Brooklyn Park and Lakeville, historically Twin Cities bedroom communities, have led similar-sized suburbs in job growth for the past two years, state employment records show.
From September 2010 to September 2012, the two cities each saw an 11.5 percent increase in jobs, according to the latest state quarterly jobs report. That was almost four times the metro average and is the largest percentage increase among 14 cities with populations of 50,000 or more.
Blaine placed third with a 7.9 percent job gain, followed by Minnetonka and Edina.
Officials in Lakeville, Edina and Brooklyn Park attributed the upward trend to handy freeway access, reuse of existing business space, and city financial incentives to help local firms expand and to attract new businesses.
An 11.5 percent jump is “pretty impressive growth,” particularly when compared with the 3 percent jobs gain in the seven-county metro area over the same period, said Kyle Uphoff. He is regional analysis manager for the Minnesota Department of Employment and Economic Development (DEED), which produces the quarterly jobs reports.
Edina gained the most jobs in actual numbers, adding 3,285 workers in the past two years. It was followed by Minnetonka with 3,257 jobs, Brooklyn Park with 2,769, and Eagan with 2,768. Lakeville added 1,555 jobs.
Egan Companies is one reason for Brooklyn Park’s job growth. But a few years ago, the commercial builder and fabricator almost moved its 200-employee headquarters elsewhere, said Greg Koetz, Egan’s facilities director.
Koetz said he had been fighting City Hall over zoning rules against outside storage for about eight years. Two years ago, he hired a real estate broker to find Egan a new location that allowed outdoor storage.
The broker told Brooklyn Park officials that more companies might rent vacant buildings in business parks if the city allowed outdoor storage in business park zones, where Egan’s plant is located.
“The city moved from a position of holding its ground to listening and being cooperative and trying to figure out a solution,” Koetz said. “Together, we came to a solution that worked for both of us.”
City staff proposed a rule change, approved by the City Council almost a year ago, to ease the restrictions. The rule allows any business park property of at least 5 acres to have outside screened storage space of up to 15 percent of its building footprint, with a 125-foot setback from the road. That gave Egan 17,000 square feet of outdoor storage, Koetz said.
“We are trying to build a better business climate and remove some barriers,” said community development director Jason Aarsvold.
The city’s current daily workforce of 26,756 jobs is a new high, he said. The 2,769 jobs added in the past two years mostly filled existing space, he said, although Target is currently building two nine-story towers on its Hwy. 610 campus.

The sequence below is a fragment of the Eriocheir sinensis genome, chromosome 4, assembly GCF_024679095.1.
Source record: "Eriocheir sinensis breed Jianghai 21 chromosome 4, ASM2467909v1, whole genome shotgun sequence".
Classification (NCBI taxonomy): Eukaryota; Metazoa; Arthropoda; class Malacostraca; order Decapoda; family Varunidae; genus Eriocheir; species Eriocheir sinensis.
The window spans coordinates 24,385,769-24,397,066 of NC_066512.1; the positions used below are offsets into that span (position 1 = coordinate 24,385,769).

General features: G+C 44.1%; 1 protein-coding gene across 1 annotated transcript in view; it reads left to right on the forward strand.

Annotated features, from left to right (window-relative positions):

“We were able to reuse a lot of existing buildings,” Aarsvold said. “The density of jobs increased in existing buildings.” For example, a warehouse was turned into a manufacturing facility with a gain in jobs, he said.
Brooklyn Park’s biggest gains in the past two years were in the health care and social assistance sector, with 940 jobs, said DEED’s Uphoff.
The city of about 77,000 people also saw roughly 500 jobs gained in each of three other sectors: manufacturing, construction and corporate management.
Aarsvold said major freeway improvements in recent years, such as the new Devil’s Triangle interchange on Hwy. 169 and the Hwy. 610 extension, also helped attract new businesses. The city has loan funds available for start-ups and businesses that remodel vacant buildings, he said.
Gains in Lakeville
Some of Lakeville’s gains were linked to the County Road 70 interchange that opened in 2009 on Interstate 35, said Dave Olson, community development director for the city of 56,440.
A new Wal-Mart sprang up nearby, bringing 300 full- and part-time jobs to town, Olson said. The city helped ImageTrend expand and add 46 jobs since 2009 by selling city land at a steep discount to the software developer, he said.
Uphoff noted that Lake- ville’s biggest gains were 475 jobs in the leisure and hospitality industry and 419 in manufacturing.
Edina’s big job jump of 3,285 was paced by more than 1,900 new jobs at insurance companies and 1,100 in health care, Uphoff said.
Edina’s medical district around Fairview Southdale has added jobs at small and larger firms in recent years, partly to serve an aging population, said Bill Neuendorf, economic development manager. He noted that the recent remodeling of Southdale Center also created hundreds of jobs.
While Edina is fully developed and has several thousand more jobs than its 49,000 residents could fill, most residents in Brooklyn Park and Lakeville go to work in other cities, officials said.
“Our goal,” Olson said, “is to create more quality jobs so people can live and work here.”